The most common cause of blindness in people over age 50, macular degeneration affects millions of Americans to varying degrees. The macula is the central and most light-sensitive portion of the retina, which is located at the back of the eye. It controls the central field of vision and the ability to distinguish color and fine detail. When macular degeneration occurs, these basic functions of eyesight begin to break down. Objects in a person's central viewing area--things being directly looked at--appear blurred, gray, or simply blank, even though peripheral vision remains normal. As the condition progresses, it threatens the patient's ability to read, drive, watch television, or recognize people easily.
There are two forms of macular degeneration: "dry" and "wet," both of which are painless and usually affect one eye at a time. The dry, or age-related, form is so called because tiny bits of debris accumulate beneath the macula as it thins over time. Dry macular degeneration, which accounts for about 90% of cases, progresses slowly enough that most patients do not have serious loss of vision.
In wet macular degeneration, new blood vessels develop under the retina and begin to push against it. The vessels can leak fluid, which is believed to cause scarring of the macula and result in permanent damage to central vision in a matter of days. Patients with dry macular degeneration may suddenly develop this fast-moving form.
The principal damage in macular degeneration is probably caused by the unstable oxygen molecules called free radicals, which can be dangerous to many types of cells, not just those in the eyes. Environmental and lifestyle factors such as high dietary levels of saturated fat, tobacco smoke, and years of exposure to the sun's ultraviolet rays all encourage production of free radicals in the retina.
Medical conditions such as high blood pressure, diabetes, and heart disease can also contribute to macular degeneration by restricting the supply of blood to the eye. Having light-colored eyes also increases the risk of macular degeneration, as does a family history of the disorder.
In addition, advancing age magnifies all of these risk factors. About one-fourth of all Americans over age 65--a rapidly growing segment of the population--show some signs of macular degeneration, as do one-third of those over age 80.
The most valuable antioxidant protection against macular degeneration is supplied by vitamins C and E and various carotenoids, all of which help neutralize the free radicals that can damage the retina. (These can all be supplied by a daily high-potency multivitamin such as the Nutritional Living Mega One 100.) Two carotenoids in particular, Astaxanthin and zeaxanthin, play an important role in macular function by blocking the sun's harmful ultraviolet rays. These substances provide the macula with its yellowish color. If you are using anticoagulant drugs, see your doctor before taking vitamin E.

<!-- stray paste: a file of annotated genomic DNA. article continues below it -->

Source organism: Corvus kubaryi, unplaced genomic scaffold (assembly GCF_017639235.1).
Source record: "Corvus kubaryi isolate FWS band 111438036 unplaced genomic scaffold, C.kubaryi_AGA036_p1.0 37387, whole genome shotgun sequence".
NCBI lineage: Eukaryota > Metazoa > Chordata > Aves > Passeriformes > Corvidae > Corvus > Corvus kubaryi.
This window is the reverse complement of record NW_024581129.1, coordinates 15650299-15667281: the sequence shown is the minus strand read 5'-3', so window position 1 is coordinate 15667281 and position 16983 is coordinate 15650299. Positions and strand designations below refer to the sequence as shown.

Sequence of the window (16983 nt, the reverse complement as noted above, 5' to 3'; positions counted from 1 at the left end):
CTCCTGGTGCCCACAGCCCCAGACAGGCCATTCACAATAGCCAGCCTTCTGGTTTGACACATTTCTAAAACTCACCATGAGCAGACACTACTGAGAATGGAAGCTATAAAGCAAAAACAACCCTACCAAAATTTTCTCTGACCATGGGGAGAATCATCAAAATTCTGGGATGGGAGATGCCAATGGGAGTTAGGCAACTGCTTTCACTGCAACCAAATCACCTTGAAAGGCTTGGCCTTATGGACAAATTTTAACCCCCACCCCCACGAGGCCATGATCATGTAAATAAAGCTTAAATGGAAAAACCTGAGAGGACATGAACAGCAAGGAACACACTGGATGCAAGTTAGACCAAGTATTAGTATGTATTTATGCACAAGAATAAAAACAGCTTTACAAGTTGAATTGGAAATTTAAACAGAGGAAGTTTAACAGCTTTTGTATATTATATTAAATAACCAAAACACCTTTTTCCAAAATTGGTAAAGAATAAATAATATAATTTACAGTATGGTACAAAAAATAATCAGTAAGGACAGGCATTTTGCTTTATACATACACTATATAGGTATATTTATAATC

Zinc supplements help by not only correcting the deficiency of zinc that's common in older people, but also possibly by slowing the progress of macular degeneration. Along with all these supplements, take bilberry, an herb that supplies other antioxidant compounds and also improves blood flow to the eye. Two possible substitutes are grape seed extract, good for people with poor night vision, and gingko biloba, which may help those also experiencing memory loss (although neither is as effective against macular degeneration as bilberry).
Remember the old saying, "An apple a day keeps the doctor away?" If you eat that apple--plus a banana and handful of grapes--you could reduce your risk of developing the eye problem called age-related macular degeneration when you reach your senior years. Age-related maculopathy, also known as macular degeneration, is a leading cause of blindness in older adults.
A study from the Channing Laboratory at Harvard Medical School and Brigham and Women’s Hospital indicates that people who eat a daily diet that includes several servings of fruit reduce their risk of developing macular degeneration as seniors.
The study looked at a group of men and women age 50 and older. It compared their intake of antioxidant vitamins and carotenoids (like beta carotene) as well as fruits and vegetables, and how these elements relate to the development of macular degeneration.
Researchers discovered that people who consumed three or more servings of fruit per day over a period of 12 to 18 years reduced their risk of developing macular degeneration by more than 30%, compared to people who ate 1.5 servings per day or less. Fruit tastes great, it’s refreshing and it also includes vitamins and fiber that you need for general health.
And as this study shows, having at least three servings of fruit per day may help your eyesight as you get older by helping to reduce your risk of developing macular degeneration. There is new evidence that by taking the sleep aid, melatonin can help improve and prevent macular degeneration. No one knows why, but I’ve talked with British doctors about this and they are convinced by what they see, no pun intended that melatonin could be the missing link in treating macular degeneration, in this case the 'wet' form of the disease.